BLM, NPS Modify Oil and Gas Lease Auction near National Parks in Utah

Some tweaks to a proposed oil and gas lease auction in Utah could spare some potential impacts to Arches and Canyonlands national parks and Dinosaur National Monument, but conservationists say the National Park Service still dropped the ball.

While the Park Service initially objected to 91 tracts of land the BLM planned to auction next month, late Tuesday the agency apparently withdrew its concerns to 34 parcels, leaving 57 on the table. While the Southern Utah Wilderness Alliance criticized this decision, the Salt Lake Tribune reported that those leases still on the table could apparently be altered down the road.

“It appears that the Park Service is being forced to accept the sale of leases that it contends will damage the air, water, and natural quiet of its parks,” said Stephen Bloch, SUWA's conservation director. “Despite public protests and the concerns of its own Park Service, the outgoing Bush administration is using this sale to push its extreme drill-everywhere agenda, and America’s national parks and other spectacular public lands will be the worse for it.”

Earlier Tuesday, a group of eight U.S. senators wrote Interior Secretary Dirk Kempthorne with a request that he postpone the December 19 lease sale until a closer look can be had at tracts near or adjacent to national parks.

The Salt Lake newspaper also reported that Congressman Raul Grijalva, who heads the House subcommittee on national parks and whose name has popped up in discussions about who might head the Interior Department under President-elect Obama, had written Interior Secretary Dirk Kempthorne with a request to halt the lease auction.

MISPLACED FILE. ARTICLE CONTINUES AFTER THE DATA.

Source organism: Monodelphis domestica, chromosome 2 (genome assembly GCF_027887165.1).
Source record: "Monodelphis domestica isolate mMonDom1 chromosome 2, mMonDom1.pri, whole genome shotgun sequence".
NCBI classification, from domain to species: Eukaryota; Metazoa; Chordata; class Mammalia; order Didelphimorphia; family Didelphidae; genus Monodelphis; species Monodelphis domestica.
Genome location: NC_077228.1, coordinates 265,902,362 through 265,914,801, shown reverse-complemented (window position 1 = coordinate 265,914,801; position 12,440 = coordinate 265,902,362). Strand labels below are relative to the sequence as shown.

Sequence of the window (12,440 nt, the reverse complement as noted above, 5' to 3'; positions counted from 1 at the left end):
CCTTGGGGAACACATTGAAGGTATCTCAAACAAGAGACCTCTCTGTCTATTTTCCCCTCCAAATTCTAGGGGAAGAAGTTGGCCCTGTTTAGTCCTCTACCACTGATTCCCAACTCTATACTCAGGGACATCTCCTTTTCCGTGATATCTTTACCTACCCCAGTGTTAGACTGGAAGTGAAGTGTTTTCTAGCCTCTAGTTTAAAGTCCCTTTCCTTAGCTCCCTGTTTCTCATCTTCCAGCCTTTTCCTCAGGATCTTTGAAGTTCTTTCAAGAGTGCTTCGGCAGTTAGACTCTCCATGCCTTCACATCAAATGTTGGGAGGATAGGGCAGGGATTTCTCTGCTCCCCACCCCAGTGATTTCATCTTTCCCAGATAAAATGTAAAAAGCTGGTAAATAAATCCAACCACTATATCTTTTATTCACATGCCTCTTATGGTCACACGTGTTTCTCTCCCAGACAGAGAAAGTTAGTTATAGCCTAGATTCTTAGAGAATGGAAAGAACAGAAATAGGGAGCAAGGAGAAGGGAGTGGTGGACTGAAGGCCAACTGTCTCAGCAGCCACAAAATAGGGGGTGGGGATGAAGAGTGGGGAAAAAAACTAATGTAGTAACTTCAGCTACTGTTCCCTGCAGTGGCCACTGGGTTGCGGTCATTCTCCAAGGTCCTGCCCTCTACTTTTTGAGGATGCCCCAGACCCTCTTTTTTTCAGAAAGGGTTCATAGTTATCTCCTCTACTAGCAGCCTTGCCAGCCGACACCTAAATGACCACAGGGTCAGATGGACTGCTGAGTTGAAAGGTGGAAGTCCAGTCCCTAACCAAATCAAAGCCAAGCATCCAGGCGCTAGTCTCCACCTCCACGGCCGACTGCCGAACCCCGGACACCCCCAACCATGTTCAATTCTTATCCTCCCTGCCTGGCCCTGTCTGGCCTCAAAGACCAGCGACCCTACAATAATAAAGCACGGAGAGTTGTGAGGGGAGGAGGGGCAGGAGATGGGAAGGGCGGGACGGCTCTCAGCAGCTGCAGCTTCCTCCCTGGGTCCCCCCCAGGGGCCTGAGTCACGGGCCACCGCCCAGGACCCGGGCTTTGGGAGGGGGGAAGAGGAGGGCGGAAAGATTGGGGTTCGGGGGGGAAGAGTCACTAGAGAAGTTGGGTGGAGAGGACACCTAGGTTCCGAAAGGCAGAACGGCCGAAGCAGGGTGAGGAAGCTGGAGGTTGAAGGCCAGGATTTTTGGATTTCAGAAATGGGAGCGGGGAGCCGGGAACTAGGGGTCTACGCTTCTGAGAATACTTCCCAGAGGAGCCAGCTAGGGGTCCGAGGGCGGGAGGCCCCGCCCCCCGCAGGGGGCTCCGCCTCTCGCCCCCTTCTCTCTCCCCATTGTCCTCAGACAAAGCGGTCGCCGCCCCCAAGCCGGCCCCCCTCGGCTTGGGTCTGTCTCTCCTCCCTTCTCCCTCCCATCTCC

Comments

A November 17th report by the Idaho Statesman and some other media sources say Interior Secretary Dirk Kempthorne sent Deputy Interior Secretary Lynn Scarlett to Utah to work out an agreement between NPS and BLM and officials, and she said the problem "was resolved."

We'll likely never know what was discussed in that meeting, but "resolved" doesn't mean the NPS was happy with the outcome, so I'd be slow to criticize the NPS for dropping the ball in this case. When the top dogs make a decision, there's only so much agency personnel can do in these situations.

Any changes from the initial BLM plan would be welcome, and time will tell what the eventual outcome will be.

One last thought. Although I feel this has been handled badly by top BLM management, it's important to keep in mind that there are a lot of fine employees at BLM. They've been steamrollered by the current leadership too, and aren't happy with the current situation either.

You can assume that if Lynn Scarlett was involved, the issue was not "resolved" in the parks' favor. She is notoriously pro-industry. And Jim is right about the BLM professionals as opposed to their political leadership. Most of them are as disillusioned as are their counterparts in the NPS and the Fish and Wildlife Service.

Rick Smith

There's still plenty of consternation about the reported "compromise" between the BLM and NPS.

A recent letter to the Salt Lake Tribune by a Vernal, Utah resident makes a good point:

Like previous energy booms, this one will eventually subside and tourism will help take up the economic slack -- unless heedless development has engulfed Dinosaur National Monument in an industrial zone that nobody wants to visit.